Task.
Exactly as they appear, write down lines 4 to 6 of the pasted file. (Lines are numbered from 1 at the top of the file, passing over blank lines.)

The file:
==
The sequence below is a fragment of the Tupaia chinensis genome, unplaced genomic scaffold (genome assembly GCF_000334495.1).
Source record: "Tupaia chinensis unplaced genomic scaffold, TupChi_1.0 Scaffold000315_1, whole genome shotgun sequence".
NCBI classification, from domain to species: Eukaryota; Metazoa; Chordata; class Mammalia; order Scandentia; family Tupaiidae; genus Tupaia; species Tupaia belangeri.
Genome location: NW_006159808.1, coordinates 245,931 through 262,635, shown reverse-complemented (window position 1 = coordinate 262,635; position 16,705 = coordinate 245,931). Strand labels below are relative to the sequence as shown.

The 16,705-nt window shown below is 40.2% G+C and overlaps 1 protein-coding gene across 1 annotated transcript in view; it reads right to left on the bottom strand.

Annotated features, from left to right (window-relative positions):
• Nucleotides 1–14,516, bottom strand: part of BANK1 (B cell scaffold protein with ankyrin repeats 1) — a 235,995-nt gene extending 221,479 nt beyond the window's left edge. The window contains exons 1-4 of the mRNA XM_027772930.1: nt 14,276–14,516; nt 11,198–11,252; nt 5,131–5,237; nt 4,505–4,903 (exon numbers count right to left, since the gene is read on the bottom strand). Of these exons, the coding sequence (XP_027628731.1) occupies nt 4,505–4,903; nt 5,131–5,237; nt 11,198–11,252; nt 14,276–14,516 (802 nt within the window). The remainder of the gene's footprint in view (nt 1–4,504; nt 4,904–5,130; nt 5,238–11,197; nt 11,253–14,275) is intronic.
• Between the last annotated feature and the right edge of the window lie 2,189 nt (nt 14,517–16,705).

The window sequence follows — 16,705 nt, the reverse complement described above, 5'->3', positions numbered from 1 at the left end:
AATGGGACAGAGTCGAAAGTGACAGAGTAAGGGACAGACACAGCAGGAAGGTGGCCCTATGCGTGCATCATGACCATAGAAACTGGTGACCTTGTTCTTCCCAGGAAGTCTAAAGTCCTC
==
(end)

Genome location: NW_006159808.1, coordinates 245,931 through 262,635, shown reverse-complemented (window position 1 = coordinate 262,635; position 16,705 = coordinate 245,931). Strand labels below are relative to the sequence as shown.

The 16,705-nt window shown below is 40.2% G+C and overlaps 1 protein-coding gene across 1 annotated transcript in view; it reads right to left on the bottom strand.

Annotated features, from left to right (window-relative positions):